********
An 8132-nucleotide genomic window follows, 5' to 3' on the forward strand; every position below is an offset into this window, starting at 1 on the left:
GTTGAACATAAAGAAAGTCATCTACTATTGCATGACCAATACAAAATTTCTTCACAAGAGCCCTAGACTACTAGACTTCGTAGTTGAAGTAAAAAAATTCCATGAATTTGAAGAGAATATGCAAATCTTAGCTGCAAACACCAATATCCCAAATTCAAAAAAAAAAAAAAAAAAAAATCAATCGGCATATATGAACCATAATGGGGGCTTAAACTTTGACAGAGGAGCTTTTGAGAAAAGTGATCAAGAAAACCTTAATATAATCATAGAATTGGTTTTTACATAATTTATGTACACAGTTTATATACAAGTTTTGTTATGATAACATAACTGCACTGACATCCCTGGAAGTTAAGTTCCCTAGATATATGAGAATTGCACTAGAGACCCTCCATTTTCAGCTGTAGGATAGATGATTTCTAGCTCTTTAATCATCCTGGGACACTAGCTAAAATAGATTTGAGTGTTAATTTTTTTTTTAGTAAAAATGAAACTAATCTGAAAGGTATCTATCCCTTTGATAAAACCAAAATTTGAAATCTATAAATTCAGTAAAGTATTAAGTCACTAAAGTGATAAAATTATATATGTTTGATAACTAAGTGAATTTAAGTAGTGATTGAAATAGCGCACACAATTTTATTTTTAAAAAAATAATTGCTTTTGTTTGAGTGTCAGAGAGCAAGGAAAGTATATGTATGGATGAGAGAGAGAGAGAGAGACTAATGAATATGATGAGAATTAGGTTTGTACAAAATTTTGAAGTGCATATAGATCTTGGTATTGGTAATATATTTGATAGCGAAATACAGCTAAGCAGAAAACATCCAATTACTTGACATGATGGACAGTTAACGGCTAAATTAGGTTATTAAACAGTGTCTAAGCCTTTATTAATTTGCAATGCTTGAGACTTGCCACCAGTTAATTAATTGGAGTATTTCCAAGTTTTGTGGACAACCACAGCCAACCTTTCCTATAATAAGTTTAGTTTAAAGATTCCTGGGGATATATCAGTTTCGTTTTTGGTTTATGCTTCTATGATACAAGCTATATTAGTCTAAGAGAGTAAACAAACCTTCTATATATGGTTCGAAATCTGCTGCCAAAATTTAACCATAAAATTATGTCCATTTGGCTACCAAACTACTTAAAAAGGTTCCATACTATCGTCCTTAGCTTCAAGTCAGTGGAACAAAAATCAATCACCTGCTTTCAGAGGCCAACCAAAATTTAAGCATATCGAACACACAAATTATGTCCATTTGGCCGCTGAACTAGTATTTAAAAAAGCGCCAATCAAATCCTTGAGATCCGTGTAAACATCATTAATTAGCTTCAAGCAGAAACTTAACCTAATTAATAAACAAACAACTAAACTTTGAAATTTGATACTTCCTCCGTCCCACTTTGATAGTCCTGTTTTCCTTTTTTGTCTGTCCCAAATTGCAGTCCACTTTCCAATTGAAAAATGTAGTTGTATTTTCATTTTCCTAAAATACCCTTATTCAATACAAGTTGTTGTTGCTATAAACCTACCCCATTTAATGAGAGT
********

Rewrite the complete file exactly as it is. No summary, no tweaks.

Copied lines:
An 8132-nucleotide genomic window follows, 5' to 3' on the forward strand; every position below is an offset into this window, starting at 1 on the left:
GTTGAACATAAAGAAAGTCATCTACTATTGCATGACCAATACAAAATTTCTTCACAAGAGCCCTAGACTACTAGACTTCGTAGTTGAAGTAAAAAAATTCCATGAATTTGAAGAGAATATGCAAATCTTAGCTGCAAACACCAATATCCCAAATTCAAAAAAAAAAAAAAAAAAAAATCAATCGGCATATATGAACCATAATGGGGGCTTAAACTTTGACAGAGGAGCTTTTGAGAAAAGTGATCAAGAAAACCTTAATATAATCATAGAATTGGTTTTTACATAATTTATGTACACAGTTTATATACAAGTTTTGTTATGATAACATAACTGCACTGACATCCCTGGAAGTTAAGTTCCCTAGATATATGAGAATTGCACTAGAGACCCTCCATTTTCAGCTGTAGGATAGATGATTTCTAGCTCTTTAATCATCCTGGGACACTAGCTAAAATAGATTTGAGTGTTAATTTTTTTTTTAGTAAAAATGAAACTAATCTGAAAGGTATCTATCCCTTTGATAAAACCAAAATTTGAAATCTATAAATTCAGTAAAGTATTAAGTCACTAAAGTGATAAAATTATATATGTTTGATAACTAAGTGAATTTAAGTAGTGATTGAAATAGCGCACACAATTTTATTTTTAAAAAAATAATTGCTTTTGTTTGAGTGTCAGAGAGCAAGGAAAGTATATGTATGGATGAGAGAGAGAGAGAGAGACTAATGAATATGATGAGAATTAGGTTTGTACAAAATTTTGAAGTGCATATAGATCTTGGTATTGGTAATATATTTGATAGCGAAATACAGCTAAGCAGAAAACATCCAATTACTTGACATGATGGACAGTTAACGGCTAAATTAGGTTATTAAACAGTGTCTAAGCCTTTATTAATTTGCAATGCTTGAGACTTGCCACCAGTTAATTAATTGGAGTATTTCCAAGTTTTGTGGACAACCACAGCCAACCTTTCCTATAATAAGTTTAGTTTAAAGATTCCTGGGGATATATCAGTTTCGTTTTTGGTTTATGCTTCTATGATACAAGCTATATTAGTCTAAGAGAGTAAACAAACCTTCTATATATGGTTCGAAATCTGCTGCCAAAATTTAACCATAAAATTATGTCCATTTGGCTACCAAACTACTTAAAAAGGTTCCATACTATCGTCCTTAGCTTCAAGTCAGTGGAACAAAAATCAATCACCTGCTTTCAGAGGCCAACCAAAATTTAAGCATATCGAACACACAAATTATGTCCATTTGGCCGCTGAACTAGTATTTAAAAAAGCGCCAATCAAATCCTTGAGATCCGTGTAAACATCATTAATTAGCTTCAAGCAGAAACTTAACCTAATTAATAAACAAACAACTAAACTTTGAAATTTGATACTTCCTCCGTCCCACTTTGATAGTCCTGTTTTCCTTTTTTGTCTGTCCCAAATTGCAGTCCACTTTCCAATTGAAAAATGTAGTTGTATTTTCATTTTCCTAAAATACCCTTATTCAATACAAGTTGTTGTTGCTATAAACCTACCCCATTTAATGAGAGT